Vendor Postponement or Cancellations by the Client: If you cancel or postpone your event of your own accord, it’s important to read your vendor contracts to understand what your financial obligations may be. Best practice at this time for vendors is to hold the deposit until a date for postponement is confirmed, and then apply it to the revised date (based on the vendor’s availability). If the vendor is not available, then you can discuss the option of a full refund of the deposit if they agree. If the event is being fully cancelled, then you might be liable for forfeiting the deposit. With it being an unprecedented scenario, it’s very important to communicate with your vendors and make sure they can work with you however you may choose to move forward.


CONTRACTS:


Force Majeure/Act of God clauses: A force majeure clause covers the situation where you couuld. be facing a superior force of superior strength that generates unexpected circumstances beyond any party’s reasonable control. If such an event arises, one or both parties would not be able to perform the contracted duty. At this point in time, the virus in the United States is not fully confirmed as a force majeure event, as venues are still open and conducting business legally (this could change within the coming days/weeks/months). If you were to enact this clause for any reason, it must be truly impossible for the venue or vendor to perform services for your event. You may need to consult your attorney if you want to claim a force majeure clause in any case for any of your contracts. It depends very much on your location and your circumstances. At this time it may not be the best path to consider.


EVENT INSURANCE:


Purchased prior to outbreak news: Event insurance purchased prior to the news of the outbreak could be useful for you as a client. However, it’s very important to reach out to your insurance company to understand what is covered and if COVID-19 cancellations would be covered within your scope of services. Cases may vary with vendor/venue/contract.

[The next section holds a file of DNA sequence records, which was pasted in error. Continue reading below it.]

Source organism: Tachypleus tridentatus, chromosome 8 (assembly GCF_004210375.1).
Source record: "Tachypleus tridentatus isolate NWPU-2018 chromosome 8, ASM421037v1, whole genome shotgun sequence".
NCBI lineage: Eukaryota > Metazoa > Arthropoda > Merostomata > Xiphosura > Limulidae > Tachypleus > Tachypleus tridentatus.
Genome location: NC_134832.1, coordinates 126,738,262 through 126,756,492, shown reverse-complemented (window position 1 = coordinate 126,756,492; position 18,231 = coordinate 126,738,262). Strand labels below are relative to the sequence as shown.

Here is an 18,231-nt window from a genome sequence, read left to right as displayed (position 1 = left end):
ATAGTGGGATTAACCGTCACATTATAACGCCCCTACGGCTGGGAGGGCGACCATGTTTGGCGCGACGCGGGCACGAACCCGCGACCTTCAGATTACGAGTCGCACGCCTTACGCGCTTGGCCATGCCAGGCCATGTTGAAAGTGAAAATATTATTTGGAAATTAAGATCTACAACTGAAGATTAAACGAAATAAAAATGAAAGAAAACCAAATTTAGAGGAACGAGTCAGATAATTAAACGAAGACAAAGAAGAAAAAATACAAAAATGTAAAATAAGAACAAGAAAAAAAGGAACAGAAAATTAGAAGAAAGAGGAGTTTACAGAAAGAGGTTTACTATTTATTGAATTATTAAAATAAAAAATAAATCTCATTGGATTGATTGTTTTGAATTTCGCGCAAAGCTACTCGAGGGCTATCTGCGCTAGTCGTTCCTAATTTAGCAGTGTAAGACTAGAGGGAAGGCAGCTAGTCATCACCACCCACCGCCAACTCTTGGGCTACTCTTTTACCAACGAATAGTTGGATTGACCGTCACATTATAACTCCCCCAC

Are considering purchasing now: Now that COVID-19 is an existing condition, insurance companies will surely not cover any sort of loss due to cancellations or changes. It would not be beneficial for you to purchase if you are only doing so for coverage for COVID-19.


INTERNATIONAL WEDDINGS:

If you are hosting an international wedding in a high risk identified country, you may be able to cancel contracts, flights, and stays with no financial burdens. Reach out to your representatives within the airlines or travel industry to assist you. With your vendors, refer to your contracts and communicate with them to ensure you're on the same page with handling cancellations and payments. Be sure to have a paper trail with all communication via email.


If you are hosting an international wedding in a location with either no activity of COVID-19 or in a non-high risk place, it might still be very beneficial to start conversations on how cancellation or postponement may work. In the upcoming weeks, there’s no say as to what will happen and how other cities or countries may be affected. It’s best to have all the options on the table with a deadline of when you need to make your official decision by, so you have time to inform your guests and your vendors of any changes.


For any further information, feel free to email or DM us or schedule a concierge session with our expert planners at www.dildiya.com.